February 25, 2008 § Leave a comment
Finished last Saturday: Bear v. Shark.
A couple of tidbits from this and then I’m putting it to bed. Really a fun read, even if I do think it’s no great shakes as literature goes. Hey, I can pretty much guarantee that I’ll enjoy, at least at some level, any book that includes a functioning index that is also a parody of an index, and appears not at the end, but as a chapter of the book itself. I’m a sucker for index humor after taking a class on “Indexing and Abstracting” in library school.
Tidbit #1: Chapter 58, “Textual Evidence,” is a radio interview with a poor doctoral candidate trying to build a career on the hypothesis “that Shakespeare had bear sympathies” based on the relative number of appearances of the words “bear” and “shark” in his works. There are some truly hilarious lines in here. E.g.: responding to the charge that most of the “bear”s in Shakespeare are verbs, not nouns: “You know sometimes it’s like Freud never happened.” And there’s the host’s rejoinder of the “negative evidence hypothesis”: the theory that Shakespeare didn’t use the word “shark” because he was so respectful and terrified of them.
This would be silly if people weren’t constantly trying to do this kind of thing with Shakespeare (and a few others), and for similarly ludicrous reasons.
Tidbit #2: Chapter 68, “In Superhero-Type Fashion,” juxtaposes “Long Story Short ed.” recaps of Orson Welles’ War of the Worlds radio broadcast and the death of pro wrestler Owen Hart to point out the strange ways in which fiction—artifice, illusion, spectacle—now seems more real, normal, and expected than “real life.” This is really quite brilliant, I thought.
It’s the most explicit statement of a theme that runs throughout: entertainment, pounding hype, repetition, and contrived narrative as a kind of soup we now live in, all around us, absorbing practically everything in sight. (This appears elsewhere in detached snippets of televised/radio broadcast dialogue, commercials, sports talk, etc., and in the whole chapters that detach from the novel’s own narrative arc (such as it is) to describe one program or another.) We expect story and packaged narrative: it’s the moments of unexpected things actually happening that are hardest for us to understand, now. We spend a really inordinate amount of time parsing the details of, and coming to grips with, these “real” occurrences, intrusions of action (alternative narratives, or alternate realities, if you will) into the narratives that have been built around us. (See the chapter “Non Sequitur,” here. See 9/11, and the almost instantaneous growth of a subculture believing it was heavily stage-managed or at least planned to appear on TV. Better yet, read “The View from Mrs. Thompson’s,” DFW’s 9/11 piece. Now I promise to leave the shrine of DFW alone for at least a month.)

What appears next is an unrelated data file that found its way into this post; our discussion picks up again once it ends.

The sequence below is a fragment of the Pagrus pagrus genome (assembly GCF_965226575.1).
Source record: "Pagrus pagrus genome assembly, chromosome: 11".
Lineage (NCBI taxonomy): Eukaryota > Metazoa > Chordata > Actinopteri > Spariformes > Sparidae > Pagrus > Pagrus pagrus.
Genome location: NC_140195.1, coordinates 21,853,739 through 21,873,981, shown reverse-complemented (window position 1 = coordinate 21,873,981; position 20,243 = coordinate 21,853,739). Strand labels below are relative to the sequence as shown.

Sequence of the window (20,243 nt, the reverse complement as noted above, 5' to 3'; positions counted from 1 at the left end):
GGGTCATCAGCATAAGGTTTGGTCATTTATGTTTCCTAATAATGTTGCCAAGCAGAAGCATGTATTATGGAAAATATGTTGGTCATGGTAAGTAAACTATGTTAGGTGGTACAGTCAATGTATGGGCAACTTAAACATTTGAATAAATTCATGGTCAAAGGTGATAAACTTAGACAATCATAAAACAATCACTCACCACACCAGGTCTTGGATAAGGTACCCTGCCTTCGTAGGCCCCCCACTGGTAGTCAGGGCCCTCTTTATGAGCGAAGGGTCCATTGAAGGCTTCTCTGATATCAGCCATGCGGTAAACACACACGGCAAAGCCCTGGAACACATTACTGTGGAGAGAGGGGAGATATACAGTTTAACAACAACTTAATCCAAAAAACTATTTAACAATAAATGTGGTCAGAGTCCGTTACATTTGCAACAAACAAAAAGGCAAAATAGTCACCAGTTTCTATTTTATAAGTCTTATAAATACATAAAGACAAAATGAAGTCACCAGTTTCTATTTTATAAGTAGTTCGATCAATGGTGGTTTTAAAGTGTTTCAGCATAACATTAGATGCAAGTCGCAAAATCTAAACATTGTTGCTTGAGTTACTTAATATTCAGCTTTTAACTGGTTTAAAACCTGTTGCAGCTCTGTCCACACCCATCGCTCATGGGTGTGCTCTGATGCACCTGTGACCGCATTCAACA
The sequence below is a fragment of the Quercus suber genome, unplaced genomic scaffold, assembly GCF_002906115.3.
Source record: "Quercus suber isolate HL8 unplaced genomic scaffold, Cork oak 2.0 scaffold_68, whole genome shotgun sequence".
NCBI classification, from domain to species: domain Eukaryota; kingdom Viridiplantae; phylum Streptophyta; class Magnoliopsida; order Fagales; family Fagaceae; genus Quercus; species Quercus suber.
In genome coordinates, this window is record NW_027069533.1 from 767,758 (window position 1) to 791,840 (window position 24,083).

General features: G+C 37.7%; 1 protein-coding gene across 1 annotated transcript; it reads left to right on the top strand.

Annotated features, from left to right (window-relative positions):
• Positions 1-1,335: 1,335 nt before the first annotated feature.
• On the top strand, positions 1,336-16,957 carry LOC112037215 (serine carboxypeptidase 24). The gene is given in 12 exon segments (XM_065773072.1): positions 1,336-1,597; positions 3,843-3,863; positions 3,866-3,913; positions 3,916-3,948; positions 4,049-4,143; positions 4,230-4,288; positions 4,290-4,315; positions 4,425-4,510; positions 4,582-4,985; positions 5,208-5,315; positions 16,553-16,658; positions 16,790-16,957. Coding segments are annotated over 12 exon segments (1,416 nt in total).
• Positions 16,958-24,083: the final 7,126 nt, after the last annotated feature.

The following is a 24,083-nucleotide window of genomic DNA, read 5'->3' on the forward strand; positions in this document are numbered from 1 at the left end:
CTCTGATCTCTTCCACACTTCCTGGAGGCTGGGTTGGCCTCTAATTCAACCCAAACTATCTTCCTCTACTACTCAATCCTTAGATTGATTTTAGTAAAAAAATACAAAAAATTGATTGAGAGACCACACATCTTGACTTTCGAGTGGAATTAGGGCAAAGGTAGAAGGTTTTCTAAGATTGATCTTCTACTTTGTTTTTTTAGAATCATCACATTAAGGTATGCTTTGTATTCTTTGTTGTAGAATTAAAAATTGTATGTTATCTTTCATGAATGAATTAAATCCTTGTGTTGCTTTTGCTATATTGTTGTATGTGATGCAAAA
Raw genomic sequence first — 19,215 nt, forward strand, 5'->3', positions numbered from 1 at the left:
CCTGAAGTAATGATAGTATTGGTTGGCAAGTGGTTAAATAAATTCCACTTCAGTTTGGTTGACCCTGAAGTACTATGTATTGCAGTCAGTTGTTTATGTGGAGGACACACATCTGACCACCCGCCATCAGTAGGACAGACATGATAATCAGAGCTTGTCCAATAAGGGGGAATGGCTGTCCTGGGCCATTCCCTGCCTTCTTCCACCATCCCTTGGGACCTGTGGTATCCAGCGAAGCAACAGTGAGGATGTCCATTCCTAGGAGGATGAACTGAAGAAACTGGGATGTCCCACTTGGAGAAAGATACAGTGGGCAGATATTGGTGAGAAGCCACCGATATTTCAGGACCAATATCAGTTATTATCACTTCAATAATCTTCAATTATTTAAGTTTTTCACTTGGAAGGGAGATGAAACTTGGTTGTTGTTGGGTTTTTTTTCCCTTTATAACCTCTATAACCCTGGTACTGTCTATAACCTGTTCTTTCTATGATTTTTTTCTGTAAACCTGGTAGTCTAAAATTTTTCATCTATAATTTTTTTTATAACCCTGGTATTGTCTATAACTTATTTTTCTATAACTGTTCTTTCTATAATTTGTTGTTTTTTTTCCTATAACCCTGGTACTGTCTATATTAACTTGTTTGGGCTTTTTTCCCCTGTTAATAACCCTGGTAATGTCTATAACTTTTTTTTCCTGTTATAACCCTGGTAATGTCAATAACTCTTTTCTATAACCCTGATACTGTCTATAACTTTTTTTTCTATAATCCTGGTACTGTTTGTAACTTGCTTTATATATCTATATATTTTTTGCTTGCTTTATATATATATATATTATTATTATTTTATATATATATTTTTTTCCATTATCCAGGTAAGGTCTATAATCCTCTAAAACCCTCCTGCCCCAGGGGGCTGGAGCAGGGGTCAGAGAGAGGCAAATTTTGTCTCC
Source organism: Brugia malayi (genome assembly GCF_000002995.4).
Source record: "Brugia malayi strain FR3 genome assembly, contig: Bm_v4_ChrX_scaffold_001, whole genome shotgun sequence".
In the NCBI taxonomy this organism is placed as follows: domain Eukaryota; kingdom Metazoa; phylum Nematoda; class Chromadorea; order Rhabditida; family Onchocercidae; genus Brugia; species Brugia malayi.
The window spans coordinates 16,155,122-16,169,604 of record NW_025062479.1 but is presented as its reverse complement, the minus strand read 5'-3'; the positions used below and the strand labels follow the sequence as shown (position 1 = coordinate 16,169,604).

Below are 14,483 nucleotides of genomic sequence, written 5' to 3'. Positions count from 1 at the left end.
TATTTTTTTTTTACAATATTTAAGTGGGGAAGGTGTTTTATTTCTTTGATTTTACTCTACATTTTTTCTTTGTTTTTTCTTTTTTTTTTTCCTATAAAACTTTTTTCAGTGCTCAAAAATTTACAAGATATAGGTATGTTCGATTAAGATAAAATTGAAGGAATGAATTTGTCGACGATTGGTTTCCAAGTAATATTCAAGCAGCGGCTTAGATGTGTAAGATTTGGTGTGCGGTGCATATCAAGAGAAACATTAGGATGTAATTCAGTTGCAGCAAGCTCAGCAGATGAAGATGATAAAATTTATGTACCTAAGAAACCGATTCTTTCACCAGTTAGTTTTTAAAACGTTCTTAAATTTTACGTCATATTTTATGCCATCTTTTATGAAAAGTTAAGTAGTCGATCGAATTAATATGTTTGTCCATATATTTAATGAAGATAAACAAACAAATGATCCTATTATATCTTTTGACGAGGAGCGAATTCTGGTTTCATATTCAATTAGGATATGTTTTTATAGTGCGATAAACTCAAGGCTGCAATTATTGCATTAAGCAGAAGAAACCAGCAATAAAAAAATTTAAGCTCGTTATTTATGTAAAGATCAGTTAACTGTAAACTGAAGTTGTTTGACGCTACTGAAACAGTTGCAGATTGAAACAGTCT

No great insight here, right? This is practically the ur-narrative of this whole school of writing (which is really a lot harder to define than it seems: call it postmodernism and you’re lumping in a bunch of writers to whom it doesn’t so much apply. Maybe we should just call it the Barth/Pynchon school and leave it at that). In other chapters Bachelder, writing (I speculate, based on pub date of 2001) in 1999-2000, throws the Internet into the mix. His particular hobby-horses are the easily detachable, easily misunderstood, easily convoluted bits of info and trivia available there. It’s a little early. He’s still dealing with small-fry conspiracy theorists and poor spellers. Just wait for the well-meaning, ill-informed listserv poster, wikifier, or blogger, my friend! Then you’ll have some serious clusterfucks of rumor, hysteria, outdated information and skewed statistics!